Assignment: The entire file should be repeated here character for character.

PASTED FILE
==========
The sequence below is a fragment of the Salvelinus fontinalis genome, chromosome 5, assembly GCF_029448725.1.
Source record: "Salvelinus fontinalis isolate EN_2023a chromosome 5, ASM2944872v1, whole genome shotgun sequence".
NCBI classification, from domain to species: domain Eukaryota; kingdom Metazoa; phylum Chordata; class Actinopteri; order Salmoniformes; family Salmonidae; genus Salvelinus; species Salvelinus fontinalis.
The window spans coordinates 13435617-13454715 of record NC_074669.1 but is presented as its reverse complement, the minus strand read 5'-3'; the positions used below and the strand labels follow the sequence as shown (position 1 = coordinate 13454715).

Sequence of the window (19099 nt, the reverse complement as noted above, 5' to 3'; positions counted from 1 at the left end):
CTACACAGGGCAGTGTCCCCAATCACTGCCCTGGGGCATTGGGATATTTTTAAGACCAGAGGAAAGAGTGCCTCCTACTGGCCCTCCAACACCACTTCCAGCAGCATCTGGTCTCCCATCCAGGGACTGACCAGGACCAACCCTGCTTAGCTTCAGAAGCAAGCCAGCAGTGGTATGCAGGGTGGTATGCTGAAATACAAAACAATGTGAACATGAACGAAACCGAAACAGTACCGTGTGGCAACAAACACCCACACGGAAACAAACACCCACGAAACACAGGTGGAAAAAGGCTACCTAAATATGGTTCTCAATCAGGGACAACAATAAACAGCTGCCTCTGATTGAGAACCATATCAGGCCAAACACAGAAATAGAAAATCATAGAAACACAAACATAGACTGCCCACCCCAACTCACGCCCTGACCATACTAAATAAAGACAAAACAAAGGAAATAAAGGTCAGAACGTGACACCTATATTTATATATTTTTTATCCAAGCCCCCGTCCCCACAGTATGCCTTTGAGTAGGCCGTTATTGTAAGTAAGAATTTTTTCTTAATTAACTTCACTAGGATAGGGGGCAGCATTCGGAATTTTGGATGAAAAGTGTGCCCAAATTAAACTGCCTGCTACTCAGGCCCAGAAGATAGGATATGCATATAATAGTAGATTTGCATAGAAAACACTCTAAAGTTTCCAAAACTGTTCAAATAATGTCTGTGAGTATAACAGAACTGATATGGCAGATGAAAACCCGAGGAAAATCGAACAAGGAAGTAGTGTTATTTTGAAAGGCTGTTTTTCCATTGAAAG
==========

The sequence below is a fragment of the Salvelinus fontinalis genome, chromosome 5, assembly GCF_029448725.1.
Source record: "Salvelinus fontinalis isolate EN_2023a chromosome 5, ASM2944872v1, whole genome shotgun sequence".
NCBI classification, from domain to species: domain Eukaryota; kingdom Metazoa; phylum Chordata; class Actinopteri; order Salmoniformes; family Salmonidae; genus Salvelinus; species Salvelinus fontinalis.
The window spans coordinates 13435617-13454715 of record NC_074669.1 but is presented as its reverse complement, the minus strand read 5'-3'; the positions used below and the strand labels follow the sequence as shown (position 1 = coordinate 13454715).

Sequence of the window (19099 nt, the reverse complement as noted above, 5' to 3'; positions counted from 1 at the left end):
CTACACAGGGCAGTGTCCCCAATCACTGCCCTGGGGCATTGGGATATTTTTAAGACCAGAGGAAAGAGTGCCTCCTACTGGCCCTCCAACACCACTTCCAGCAGCATCTGGTCTCCCATCCAGGGACTGACCAGGACCAACCCTGCTTAGCTTCAGAAGCAAGCCAGCAGTGGTATGCAGGGTGGTATGCTGAAATACAAAACAATGTGAACATGAACGAAACCGAAACAGTACCGTGTGGCAACAAACACCCACACGGAAACAAACACCCACGAAACACAGGTGGAAAAAGGCTACCTAAATATGGTTCTCAATCAGGGACAACAATAAACAGCTGCCTCTGATTGAGAACCATATCAGGCCAAACACAGAAATAGAAAATCATAGAAACACAAACATAGACTGCCCACCCCAACTCACGCCCTGACCATACTAAATAAAGACAAAACAAAGGAAATAAAGGTCAGAACGTGACACCTATATTTATATATTTTTTATCCAAGCCCCCGTCCCCACAGTATGCCTTTGAGTAGGCCGTTATTGTAAGTAAGAATTTTTTCTTAATTAACTTCACTAGGATAGGGGGCAGCATTCGGAATTTTGGATGAAAAGTGTGCCCAAATTAAACTGCCTGCTACTCAGGCCCAGAAGATAGGATATGCATATAATAGTAGATTTGCATAGAAAACACTCTAAAGTTTCCAAAACTGTTCAAATAATGTCTGTGAGTATAACAGAACTGATATGGCAGATGAAAACCCGAGGAAAATCGAACAAGGAAGTAGTGTTATTTTGAAAGGCTGTTTTTCCATTGAAAG